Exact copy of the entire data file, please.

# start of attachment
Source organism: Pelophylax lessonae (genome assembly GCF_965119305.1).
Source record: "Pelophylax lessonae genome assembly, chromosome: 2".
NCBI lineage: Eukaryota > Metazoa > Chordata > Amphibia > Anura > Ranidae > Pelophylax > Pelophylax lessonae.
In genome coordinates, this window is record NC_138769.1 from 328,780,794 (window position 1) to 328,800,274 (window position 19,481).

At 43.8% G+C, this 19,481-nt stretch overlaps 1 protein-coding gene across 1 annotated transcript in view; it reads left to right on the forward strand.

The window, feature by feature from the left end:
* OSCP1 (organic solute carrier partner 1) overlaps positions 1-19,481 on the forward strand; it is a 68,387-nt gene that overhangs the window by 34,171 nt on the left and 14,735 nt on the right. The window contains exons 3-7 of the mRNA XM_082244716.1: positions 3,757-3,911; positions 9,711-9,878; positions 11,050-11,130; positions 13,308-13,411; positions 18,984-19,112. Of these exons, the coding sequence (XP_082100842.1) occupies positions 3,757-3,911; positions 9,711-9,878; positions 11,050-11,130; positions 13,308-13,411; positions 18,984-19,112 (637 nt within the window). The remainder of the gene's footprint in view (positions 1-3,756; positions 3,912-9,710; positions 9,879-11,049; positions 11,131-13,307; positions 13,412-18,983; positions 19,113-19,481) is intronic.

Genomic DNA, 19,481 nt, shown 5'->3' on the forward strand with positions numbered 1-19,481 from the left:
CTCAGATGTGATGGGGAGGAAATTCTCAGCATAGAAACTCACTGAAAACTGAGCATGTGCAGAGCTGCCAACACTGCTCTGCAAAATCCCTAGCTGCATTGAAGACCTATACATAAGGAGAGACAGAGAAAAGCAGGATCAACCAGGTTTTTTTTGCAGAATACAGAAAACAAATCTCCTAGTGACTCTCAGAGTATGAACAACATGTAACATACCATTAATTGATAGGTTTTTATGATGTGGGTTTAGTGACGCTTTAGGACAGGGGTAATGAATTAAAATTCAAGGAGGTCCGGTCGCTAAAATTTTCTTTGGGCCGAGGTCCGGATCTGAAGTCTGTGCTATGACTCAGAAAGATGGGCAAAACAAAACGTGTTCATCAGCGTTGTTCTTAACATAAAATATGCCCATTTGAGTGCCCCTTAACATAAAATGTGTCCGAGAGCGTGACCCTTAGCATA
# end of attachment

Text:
Source organism: Pelophylax lessonae (genome assembly GCF_965119305.1).
Source record: "Pelophylax lessonae genome assembly, chromosome: 2".
NCBI lineage: Eukaryota > Metazoa > Chordata > Amphibia > Anura > Ranidae > Pelophylax > Pelophylax lessonae.
In genome coordinates, this window is record NC_138769.1 from 328,780,794 (window position 1) to 328,800,274 (window position 19,481).

At 43.8% G+C, this 19,481-nt stretch overlaps 1 protein-coding gene across 1 annotated transcript in view; it reads left to right on the forward strand.

The window, feature by feature from the left end:
* OSCP1 (organic solute carrier partner 1) overlaps positions 1-19,481 on the forward strand; it is a 68,387-nt gene that overhangs the window by 34,171 nt on the left and 14,735 nt on the right. The window contains exons 3-7 of the mRNA XM_082244716.1: positions 3,757-3,911; positions 9,711-9,878; positions 11,050-11,130; positions 13,308-13,411; positions 18,984-19,112. Of these exons, the coding sequence (XP_082100842.1) occupies positions 3,757-3,911; positions 9,711-9,878; positions 11,050-11,130; positions 13,308-13,411; positions 18,984-19,112 (637 nt within the window). The remainder of the gene's footprint in view (positions 1-3,756; positions 3,912-9,710; positions 9,879-11,049; positions 11,131-13,307; positions 13,412-18,983; positions 19,113-19,481) is intronic.

Genomic DNA, 19,481 nt, shown 5'->3' on the forward strand with positions numbered 1-19,481 from the left:
CTCAGATGTGATGGGGAGGAAATTCTCAGCATAGAAACTCACTGAAAACTGAGCATGTGCAGAGCTGCCAACACTGCTCTGCAAAATCCCTAGCTGCATTGAAGACCTATACATAAGGAGAGACAGAGAAAAGCAGGATCAACCAGGTTTTTTTTGCAGAATACAGAAAACAAATCTCCTAGTGACTCTCAGAGTATGAACAACATGTAACATACCATTAATTGATAGGTTTTTATGATGTGGGTTTAGTGACGCTTTAGGACAGGGGTAATGAATTAAAATTCAAGGAGGTCCGGTCGCTAAAATTTTCTTTGGGCCGAGGTCCGGATCTGAAGTCTGTGCTATGACTCAGAAAGATGGGCAAAACAAAACGTGTTCATCAGCGTTGTTCTTAACATAAAATATGCCCATTTGAGTGCCCCTTAACATAAAATGTGTCCGAGAGCGTGACCCTTAGCATA